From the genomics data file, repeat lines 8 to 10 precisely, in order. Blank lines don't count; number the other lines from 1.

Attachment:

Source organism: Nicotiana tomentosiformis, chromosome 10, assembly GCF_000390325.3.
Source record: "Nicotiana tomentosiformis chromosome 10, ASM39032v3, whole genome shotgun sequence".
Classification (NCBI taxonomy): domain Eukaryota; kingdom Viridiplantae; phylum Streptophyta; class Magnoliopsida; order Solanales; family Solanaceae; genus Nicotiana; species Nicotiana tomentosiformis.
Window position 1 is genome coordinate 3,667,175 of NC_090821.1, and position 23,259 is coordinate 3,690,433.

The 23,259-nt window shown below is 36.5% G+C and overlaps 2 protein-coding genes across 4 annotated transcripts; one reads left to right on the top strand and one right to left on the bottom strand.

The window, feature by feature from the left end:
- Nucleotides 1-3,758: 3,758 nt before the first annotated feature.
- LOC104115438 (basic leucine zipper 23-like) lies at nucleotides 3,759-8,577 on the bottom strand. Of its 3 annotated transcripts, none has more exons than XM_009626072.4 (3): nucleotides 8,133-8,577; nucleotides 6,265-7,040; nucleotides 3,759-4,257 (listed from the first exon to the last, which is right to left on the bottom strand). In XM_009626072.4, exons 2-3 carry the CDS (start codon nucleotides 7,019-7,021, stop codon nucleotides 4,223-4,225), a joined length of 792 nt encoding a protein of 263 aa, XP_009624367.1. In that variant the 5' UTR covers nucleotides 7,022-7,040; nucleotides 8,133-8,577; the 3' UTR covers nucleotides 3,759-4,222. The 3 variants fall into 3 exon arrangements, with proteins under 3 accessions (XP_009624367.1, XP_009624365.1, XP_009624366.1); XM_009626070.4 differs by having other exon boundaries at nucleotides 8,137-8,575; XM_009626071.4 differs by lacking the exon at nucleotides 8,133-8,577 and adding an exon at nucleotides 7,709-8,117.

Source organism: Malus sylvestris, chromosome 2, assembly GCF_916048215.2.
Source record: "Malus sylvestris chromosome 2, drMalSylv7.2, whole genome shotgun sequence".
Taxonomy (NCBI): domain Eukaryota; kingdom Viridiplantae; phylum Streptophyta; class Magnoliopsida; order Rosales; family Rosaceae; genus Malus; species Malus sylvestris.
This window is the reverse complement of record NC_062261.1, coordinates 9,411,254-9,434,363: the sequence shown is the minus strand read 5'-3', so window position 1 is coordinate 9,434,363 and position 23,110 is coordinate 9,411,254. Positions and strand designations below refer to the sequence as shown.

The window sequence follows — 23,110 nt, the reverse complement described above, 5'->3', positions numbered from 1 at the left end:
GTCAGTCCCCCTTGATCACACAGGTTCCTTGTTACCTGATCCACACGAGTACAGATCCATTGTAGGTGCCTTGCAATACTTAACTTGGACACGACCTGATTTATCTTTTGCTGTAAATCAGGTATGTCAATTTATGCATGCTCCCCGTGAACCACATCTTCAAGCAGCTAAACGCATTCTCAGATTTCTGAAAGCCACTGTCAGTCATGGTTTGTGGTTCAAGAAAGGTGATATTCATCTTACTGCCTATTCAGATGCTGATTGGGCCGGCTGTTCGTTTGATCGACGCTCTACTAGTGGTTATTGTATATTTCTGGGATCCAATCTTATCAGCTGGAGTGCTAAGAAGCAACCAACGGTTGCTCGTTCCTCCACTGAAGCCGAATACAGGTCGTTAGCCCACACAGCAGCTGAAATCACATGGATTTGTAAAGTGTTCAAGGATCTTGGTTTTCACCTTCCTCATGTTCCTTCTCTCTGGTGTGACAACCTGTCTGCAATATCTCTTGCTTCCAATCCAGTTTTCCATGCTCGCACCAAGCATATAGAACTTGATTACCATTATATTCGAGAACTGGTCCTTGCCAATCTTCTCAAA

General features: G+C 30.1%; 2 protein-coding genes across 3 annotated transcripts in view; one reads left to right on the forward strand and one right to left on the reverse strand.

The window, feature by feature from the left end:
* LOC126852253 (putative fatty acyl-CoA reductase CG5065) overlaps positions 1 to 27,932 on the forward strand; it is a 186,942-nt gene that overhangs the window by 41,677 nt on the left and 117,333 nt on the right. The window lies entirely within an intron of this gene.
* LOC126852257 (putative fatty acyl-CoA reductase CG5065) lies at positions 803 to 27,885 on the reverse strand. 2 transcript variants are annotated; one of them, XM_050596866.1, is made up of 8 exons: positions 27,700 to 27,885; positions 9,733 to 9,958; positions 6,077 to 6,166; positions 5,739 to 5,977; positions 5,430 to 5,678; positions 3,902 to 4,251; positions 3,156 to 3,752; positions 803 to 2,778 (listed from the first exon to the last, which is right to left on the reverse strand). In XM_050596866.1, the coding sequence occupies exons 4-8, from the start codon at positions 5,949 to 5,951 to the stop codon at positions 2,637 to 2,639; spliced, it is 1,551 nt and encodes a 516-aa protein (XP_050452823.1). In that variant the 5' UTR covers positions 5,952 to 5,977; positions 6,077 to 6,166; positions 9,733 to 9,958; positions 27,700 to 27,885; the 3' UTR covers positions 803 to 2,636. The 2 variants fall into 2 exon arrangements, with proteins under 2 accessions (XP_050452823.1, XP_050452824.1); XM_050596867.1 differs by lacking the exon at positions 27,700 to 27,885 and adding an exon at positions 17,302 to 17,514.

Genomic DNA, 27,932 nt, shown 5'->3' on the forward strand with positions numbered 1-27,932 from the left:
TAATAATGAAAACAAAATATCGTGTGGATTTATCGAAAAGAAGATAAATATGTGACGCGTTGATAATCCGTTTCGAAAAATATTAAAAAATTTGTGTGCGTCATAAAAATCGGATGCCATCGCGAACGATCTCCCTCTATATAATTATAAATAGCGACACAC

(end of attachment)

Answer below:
- LOC104115438 (basic leucine zipper 23-like) lies at nucleotides 3,759-8,577 on the bottom strand. Of its 3 annotated transcripts, none has more exons than XM_009626072.4 (3): nucleotides 8,133-8,577; nucleotides 6,265-7,040; nucleotides 3,759-4,257 (listed from the first exon to the last, which is right to left on the bottom strand). In XM_009626072.4, exons 2-3 carry the CDS (start codon nucleotides 7,019-7,021, stop codon nucleotides 4,223-4,225), a joined length of 792 nt encoding a protein of 263 aa, XP_009624367.1. In that variant the 5' UTR covers nucleotides 7,022-7,040; nucleotides 8,133-8,577; the 3' UTR covers nucleotides 3,759-4,222. The 3 variants fall into 3 exon arrangements, with proteins under 3 accessions (XP_009624367.1, XP_009624365.1, XP_009624366.1); XM_009626070.4 differs by having other exon boundaries at nucleotides 8,137-8,575; XM_009626071.4 differs by lacking the exon at nucleotides 8,133-8,577 and adding an exon at nucleotides 7,709-8,117.

Source organism: Malus sylvestris, chromosome 2, assembly GCF_916048215.2.
Source record: "Malus sylvestris chromosome 2, drMalSylv7.2, whole genome shotgun sequence".